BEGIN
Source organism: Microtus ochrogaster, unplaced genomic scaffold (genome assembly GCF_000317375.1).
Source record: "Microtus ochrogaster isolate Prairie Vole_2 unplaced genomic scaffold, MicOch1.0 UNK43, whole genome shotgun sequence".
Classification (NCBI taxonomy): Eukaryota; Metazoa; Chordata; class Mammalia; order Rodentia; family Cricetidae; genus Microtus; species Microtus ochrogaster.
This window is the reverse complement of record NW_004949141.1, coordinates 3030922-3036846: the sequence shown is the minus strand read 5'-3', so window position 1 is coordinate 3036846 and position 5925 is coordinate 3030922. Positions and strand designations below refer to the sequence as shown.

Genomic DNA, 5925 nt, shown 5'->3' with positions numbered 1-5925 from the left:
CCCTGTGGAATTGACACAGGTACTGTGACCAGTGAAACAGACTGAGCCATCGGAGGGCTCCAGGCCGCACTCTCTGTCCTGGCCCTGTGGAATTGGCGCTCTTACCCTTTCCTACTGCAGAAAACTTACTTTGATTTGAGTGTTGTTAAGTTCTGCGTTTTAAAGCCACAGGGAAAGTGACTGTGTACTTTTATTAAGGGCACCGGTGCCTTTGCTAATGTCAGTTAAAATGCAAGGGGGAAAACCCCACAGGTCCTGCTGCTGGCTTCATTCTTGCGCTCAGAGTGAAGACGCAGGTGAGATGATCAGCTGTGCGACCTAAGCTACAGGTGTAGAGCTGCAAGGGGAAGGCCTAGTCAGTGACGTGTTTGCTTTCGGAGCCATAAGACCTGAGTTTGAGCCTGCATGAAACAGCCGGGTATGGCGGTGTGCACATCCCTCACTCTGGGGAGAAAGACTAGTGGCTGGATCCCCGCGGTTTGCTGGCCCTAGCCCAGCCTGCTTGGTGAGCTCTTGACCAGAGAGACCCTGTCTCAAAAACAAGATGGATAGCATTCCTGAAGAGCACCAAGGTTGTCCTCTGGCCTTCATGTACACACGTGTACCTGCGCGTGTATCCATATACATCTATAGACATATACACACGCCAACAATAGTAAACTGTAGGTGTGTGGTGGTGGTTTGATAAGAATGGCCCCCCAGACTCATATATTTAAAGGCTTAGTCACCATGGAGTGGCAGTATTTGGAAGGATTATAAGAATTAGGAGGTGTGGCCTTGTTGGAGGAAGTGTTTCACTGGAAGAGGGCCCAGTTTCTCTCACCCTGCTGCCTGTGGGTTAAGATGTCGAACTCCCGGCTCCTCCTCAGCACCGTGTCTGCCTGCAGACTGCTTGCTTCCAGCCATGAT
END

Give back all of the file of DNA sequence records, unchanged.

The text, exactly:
Source organism: Microtus ochrogaster, unplaced genomic scaffold (genome assembly GCF_000317375.1).
Source record: "Microtus ochrogaster isolate Prairie Vole_2 unplaced genomic scaffold, MicOch1.0 UNK43, whole genome shotgun sequence".
Classification (NCBI taxonomy): Eukaryota; Metazoa; Chordata; class Mammalia; order Rodentia; family Cricetidae; genus Microtus; species Microtus ochrogaster.
This window is the reverse complement of record NW_004949141.1, coordinates 3030922-3036846: the sequence shown is the minus strand read 5'-3', so window position 1 is coordinate 3036846 and position 5925 is coordinate 3030922. Positions and strand designations below refer to the sequence as shown.

Genomic DNA, 5925 nt, shown 5'->3' with positions numbered 1-5925 from the left:
CCCTGTGGAATTGACACAGGTACTGTGACCAGTGAAACAGACTGAGCCATCGGAGGGCTCCAGGCCGCACTCTCTGTCCTGGCCCTGTGGAATTGGCGCTCTTACCCTTTCCTACTGCAGAAAACTTACTTTGATTTGAGTGTTGTTAAGTTCTGCGTTTTAAAGCCACAGGGAAAGTGACTGTGTACTTTTATTAAGGGCACCGGTGCCTTTGCTAATGTCAGTTAAAATGCAAGGGGGAAAACCCCACAGGTCCTGCTGCTGGCTTCATTCTTGCGCTCAGAGTGAAGACGCAGGTGAGATGATCAGCTGTGCGACCTAAGCTACAGGTGTAGAGCTGCAAGGGGAAGGCCTAGTCAGTGACGTGTTTGCTTTCGGAGCCATAAGACCTGAGTTTGAGCCTGCATGAAACAGCCGGGTATGGCGGTGTGCACATCCCTCACTCTGGGGAGAAAGACTAGTGGCTGGATCCCCGCGGTTTGCTGGCCCTAGCCCAGCCTGCTTGGTGAGCTCTTGACCAGAGAGACCCTGTCTCAAAAACAAGATGGATAGCATTCCTGAAGAGCACCAAGGTTGTCCTCTGGCCTTCATGTACACACGTGTACCTGCGCGTGTATCCATATACATCTATAGACATATACACACGCCAACAATAGTAAACTGTAGGTGTGTGGTGGTGGTTTGATAAGAATGGCCCCCCAGACTCATATATTTAAAGGCTTAGTCACCATGGAGTGGCAGTATTTGGAAGGATTATAAGAATTAGGAGGTGTGGCCTTGTTGGAGGAAGTGTTTCACTGGAAGAGGGCCCAGTTTCTCTCACCCTGCTGCCTGTGGGTTAAGATGTCGAACTCCCGGCTCCTCCTCAGCACCGTGTCTGCCTGCAGACTGCTTGCTTCCAGCCATGAT